High heat, rain thwart search in Atami

Seventeen people are still unaccounted for more than a week since massive mudslides devastated Atami city in Shizuoka Prefecture. The search for survivors has been seriously affected by poor weather conditions, and more rain is expected this week.

“I feel it’s really dangerous, because another disaster might happen due to the relentless rain,” said Sato Kunihiro, who is taking part in what has proven to be a perilous search. “We have been swept off our feet, and buried in mud. This rescue effort is more intense than others.”

Rescuers forced to stop

On Friday, about 1,700 rescuers were sidelined after a small area had collapsed. They could do little except stand by, waiting for the chance to resume the search. Most of the work is being done by hand because the area is too dangerous for the use of machinery.

Rescue workers continue to search houses and remove debris with their hands.

The crew was sent back into the area three hours later, but the extreme humidity proved to be another test. Many rescuers broke into a sweat. Sometimes, they were waist-deep in mud. On Saturday and Sunday, the temperature topped 30 degrees Celsius.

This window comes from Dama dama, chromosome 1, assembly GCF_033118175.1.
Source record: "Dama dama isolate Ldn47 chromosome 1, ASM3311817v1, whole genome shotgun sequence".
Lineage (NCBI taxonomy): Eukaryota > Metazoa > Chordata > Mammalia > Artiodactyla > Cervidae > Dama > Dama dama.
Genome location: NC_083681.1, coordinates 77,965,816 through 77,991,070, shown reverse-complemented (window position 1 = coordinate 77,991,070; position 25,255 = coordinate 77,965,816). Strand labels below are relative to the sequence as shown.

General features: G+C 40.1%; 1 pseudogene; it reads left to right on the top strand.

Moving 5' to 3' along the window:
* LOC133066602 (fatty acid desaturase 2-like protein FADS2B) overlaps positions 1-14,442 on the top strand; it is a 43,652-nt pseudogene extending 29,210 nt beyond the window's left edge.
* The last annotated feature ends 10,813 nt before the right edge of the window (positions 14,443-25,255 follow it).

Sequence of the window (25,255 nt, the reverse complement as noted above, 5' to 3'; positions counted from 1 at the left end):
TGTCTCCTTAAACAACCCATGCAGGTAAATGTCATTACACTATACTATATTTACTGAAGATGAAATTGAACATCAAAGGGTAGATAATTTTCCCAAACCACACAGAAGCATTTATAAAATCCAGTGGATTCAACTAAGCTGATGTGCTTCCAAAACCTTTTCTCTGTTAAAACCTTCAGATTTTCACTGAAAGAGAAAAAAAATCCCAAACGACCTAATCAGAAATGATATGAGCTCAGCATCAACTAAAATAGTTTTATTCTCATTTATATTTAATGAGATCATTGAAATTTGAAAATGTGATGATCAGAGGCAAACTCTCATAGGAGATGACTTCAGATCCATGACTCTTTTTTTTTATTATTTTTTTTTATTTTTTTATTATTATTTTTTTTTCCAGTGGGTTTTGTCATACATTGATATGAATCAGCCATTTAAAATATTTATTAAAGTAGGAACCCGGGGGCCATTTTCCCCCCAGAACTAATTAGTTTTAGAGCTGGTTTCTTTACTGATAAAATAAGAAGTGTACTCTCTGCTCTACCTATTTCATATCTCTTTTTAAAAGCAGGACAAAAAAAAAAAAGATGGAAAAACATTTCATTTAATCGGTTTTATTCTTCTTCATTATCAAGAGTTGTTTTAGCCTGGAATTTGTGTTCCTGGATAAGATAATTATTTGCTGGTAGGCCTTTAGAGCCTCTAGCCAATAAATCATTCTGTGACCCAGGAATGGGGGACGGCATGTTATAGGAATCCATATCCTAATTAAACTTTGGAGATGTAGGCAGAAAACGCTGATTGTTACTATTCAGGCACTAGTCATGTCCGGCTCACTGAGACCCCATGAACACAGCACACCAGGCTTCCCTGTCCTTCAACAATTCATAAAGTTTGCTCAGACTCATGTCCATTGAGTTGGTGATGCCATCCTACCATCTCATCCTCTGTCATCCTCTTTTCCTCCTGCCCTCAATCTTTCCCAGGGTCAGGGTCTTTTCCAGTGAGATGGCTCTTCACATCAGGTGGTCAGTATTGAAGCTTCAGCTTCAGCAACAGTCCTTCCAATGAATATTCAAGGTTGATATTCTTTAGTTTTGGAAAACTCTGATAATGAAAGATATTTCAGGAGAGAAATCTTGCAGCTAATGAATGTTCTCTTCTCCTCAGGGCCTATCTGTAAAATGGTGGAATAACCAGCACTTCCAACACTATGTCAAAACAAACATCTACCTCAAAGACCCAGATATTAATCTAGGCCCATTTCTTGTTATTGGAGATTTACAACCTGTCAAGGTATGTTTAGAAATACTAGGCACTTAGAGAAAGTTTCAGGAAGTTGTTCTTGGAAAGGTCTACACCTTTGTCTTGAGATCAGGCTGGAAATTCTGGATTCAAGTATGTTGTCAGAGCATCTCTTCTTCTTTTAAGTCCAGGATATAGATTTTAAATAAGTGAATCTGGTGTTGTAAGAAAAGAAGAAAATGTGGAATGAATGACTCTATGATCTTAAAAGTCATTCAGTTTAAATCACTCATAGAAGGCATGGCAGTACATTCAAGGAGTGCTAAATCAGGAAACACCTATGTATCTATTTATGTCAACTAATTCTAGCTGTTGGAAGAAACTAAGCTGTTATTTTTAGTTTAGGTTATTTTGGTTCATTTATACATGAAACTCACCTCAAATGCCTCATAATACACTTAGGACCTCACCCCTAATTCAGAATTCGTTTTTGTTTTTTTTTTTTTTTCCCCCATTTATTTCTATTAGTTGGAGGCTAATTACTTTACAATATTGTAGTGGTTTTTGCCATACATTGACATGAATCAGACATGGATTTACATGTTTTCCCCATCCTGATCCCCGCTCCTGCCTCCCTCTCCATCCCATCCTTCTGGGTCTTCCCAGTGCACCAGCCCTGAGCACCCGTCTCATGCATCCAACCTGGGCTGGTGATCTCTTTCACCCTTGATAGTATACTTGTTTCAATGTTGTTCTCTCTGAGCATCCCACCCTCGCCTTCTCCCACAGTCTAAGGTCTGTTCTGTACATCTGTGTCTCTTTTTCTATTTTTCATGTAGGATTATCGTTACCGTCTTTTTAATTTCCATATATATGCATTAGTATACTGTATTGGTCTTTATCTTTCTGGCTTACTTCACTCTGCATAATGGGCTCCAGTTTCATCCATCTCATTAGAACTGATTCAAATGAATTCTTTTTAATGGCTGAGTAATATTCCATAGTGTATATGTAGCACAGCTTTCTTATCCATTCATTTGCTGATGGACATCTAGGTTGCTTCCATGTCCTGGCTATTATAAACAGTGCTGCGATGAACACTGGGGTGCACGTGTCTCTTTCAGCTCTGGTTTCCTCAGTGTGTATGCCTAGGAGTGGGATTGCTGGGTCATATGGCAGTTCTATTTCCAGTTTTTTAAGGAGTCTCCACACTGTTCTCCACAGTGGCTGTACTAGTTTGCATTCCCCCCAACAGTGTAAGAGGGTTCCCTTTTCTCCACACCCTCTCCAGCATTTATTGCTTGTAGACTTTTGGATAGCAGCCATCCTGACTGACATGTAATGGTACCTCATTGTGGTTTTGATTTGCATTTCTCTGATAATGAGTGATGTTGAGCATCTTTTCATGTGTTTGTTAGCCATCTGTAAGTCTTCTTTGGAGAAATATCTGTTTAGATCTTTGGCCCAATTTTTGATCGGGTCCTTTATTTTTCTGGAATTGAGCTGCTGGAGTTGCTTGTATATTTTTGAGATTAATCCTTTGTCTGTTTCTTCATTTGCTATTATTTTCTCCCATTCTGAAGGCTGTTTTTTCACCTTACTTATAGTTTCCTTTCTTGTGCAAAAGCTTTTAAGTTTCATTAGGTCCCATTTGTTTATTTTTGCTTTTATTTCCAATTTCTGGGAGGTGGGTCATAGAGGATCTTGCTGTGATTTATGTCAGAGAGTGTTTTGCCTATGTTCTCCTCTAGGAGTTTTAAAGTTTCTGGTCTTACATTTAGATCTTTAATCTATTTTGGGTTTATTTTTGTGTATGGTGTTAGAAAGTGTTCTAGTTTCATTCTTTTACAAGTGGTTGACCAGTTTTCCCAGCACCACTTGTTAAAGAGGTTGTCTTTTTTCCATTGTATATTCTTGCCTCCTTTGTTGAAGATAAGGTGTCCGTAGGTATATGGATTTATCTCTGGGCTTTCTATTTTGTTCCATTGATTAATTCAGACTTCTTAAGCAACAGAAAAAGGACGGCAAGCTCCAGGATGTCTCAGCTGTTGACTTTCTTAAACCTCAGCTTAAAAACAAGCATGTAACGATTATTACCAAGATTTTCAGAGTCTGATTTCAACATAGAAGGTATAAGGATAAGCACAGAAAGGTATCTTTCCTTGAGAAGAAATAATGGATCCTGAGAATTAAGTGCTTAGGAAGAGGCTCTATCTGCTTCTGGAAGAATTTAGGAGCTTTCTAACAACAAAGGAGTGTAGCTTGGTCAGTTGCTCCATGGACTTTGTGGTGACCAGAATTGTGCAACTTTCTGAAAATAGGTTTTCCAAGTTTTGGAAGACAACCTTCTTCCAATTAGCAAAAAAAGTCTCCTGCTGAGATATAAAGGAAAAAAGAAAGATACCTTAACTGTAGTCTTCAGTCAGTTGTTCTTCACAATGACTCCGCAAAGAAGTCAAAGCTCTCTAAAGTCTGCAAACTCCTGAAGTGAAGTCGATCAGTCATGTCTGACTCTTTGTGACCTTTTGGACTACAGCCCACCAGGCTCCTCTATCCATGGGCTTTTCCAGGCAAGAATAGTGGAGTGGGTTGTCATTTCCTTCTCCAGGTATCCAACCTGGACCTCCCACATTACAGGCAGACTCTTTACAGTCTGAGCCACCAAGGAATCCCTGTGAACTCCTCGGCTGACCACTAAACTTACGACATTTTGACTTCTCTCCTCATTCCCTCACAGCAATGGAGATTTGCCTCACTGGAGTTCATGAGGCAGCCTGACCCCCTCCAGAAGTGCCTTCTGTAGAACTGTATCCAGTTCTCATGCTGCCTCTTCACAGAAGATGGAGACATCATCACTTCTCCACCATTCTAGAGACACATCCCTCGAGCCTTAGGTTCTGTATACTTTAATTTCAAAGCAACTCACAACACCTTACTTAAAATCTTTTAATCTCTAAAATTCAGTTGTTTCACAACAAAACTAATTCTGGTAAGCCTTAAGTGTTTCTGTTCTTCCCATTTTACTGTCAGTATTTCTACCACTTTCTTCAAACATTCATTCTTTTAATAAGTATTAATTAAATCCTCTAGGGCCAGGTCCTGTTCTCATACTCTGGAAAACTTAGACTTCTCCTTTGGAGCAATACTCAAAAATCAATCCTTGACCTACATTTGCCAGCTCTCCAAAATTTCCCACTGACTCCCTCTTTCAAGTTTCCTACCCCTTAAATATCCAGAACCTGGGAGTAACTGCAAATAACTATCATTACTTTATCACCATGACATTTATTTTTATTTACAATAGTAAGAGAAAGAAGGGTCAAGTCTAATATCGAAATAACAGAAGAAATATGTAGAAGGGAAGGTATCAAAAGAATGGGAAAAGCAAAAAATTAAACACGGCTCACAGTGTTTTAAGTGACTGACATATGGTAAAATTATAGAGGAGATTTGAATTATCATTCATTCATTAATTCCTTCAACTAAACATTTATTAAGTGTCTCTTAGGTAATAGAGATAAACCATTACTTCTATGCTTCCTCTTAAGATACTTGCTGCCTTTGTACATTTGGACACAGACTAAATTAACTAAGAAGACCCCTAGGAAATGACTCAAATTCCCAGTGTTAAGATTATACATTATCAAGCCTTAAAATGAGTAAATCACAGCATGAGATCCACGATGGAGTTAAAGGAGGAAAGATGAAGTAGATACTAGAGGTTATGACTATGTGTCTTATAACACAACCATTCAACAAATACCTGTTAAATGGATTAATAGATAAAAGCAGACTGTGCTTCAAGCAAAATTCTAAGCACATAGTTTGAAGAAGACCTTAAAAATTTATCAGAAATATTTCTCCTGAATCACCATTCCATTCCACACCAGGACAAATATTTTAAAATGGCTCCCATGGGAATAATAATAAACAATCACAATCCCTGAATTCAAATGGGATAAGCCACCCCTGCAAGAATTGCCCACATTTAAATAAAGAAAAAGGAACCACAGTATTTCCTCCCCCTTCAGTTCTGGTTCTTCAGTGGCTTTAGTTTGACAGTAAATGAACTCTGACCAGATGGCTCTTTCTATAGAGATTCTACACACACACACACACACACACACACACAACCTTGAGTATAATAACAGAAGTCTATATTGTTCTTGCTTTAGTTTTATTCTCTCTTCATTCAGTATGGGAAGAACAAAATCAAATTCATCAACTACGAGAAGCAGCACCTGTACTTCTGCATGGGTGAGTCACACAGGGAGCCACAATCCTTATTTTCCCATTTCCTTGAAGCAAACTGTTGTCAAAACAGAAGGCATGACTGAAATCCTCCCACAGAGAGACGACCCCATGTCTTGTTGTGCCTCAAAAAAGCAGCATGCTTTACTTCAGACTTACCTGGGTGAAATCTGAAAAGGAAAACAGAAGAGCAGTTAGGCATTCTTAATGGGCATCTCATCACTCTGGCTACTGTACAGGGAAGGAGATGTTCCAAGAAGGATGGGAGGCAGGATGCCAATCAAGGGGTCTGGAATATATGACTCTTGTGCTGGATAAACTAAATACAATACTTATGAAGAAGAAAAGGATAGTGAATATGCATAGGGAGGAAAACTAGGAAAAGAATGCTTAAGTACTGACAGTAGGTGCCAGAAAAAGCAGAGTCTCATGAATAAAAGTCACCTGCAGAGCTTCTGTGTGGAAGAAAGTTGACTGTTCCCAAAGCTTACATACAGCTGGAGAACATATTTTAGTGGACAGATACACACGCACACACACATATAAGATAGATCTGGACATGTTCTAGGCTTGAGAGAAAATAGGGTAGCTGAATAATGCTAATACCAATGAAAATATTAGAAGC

“I still can't believe it, but this is the reality. I just want everyone missing to be found soon,” said Araki Michio, 73, who watched as rescuers cleared the mud and debris.

Araki described the pain of seeing his hometown stricken by the disaster. He revealed that although his family members are safe and his home was spared, some of his friends are missing.

Concern rises for elderly residents

Parts of Atami still have no water supply, and some roads are still blocked. For affected residents, it has meant a steep climb uphill to reach water stations. On Monday, local authorities started bringing bags of water to people who need them.

People walking to the water stations
Many people must walk up steep steps to reach water stations.

The mudslides damaged or washed away about 130 buildings. Almost 600 people remain in hotels that are being used as evacuation centers. On Monday, authorities allowed them to temporarily return to their homes to retrieve essential items that they have gone without for days. Local officials are working urgently to secure public housing for those who have lost their homes.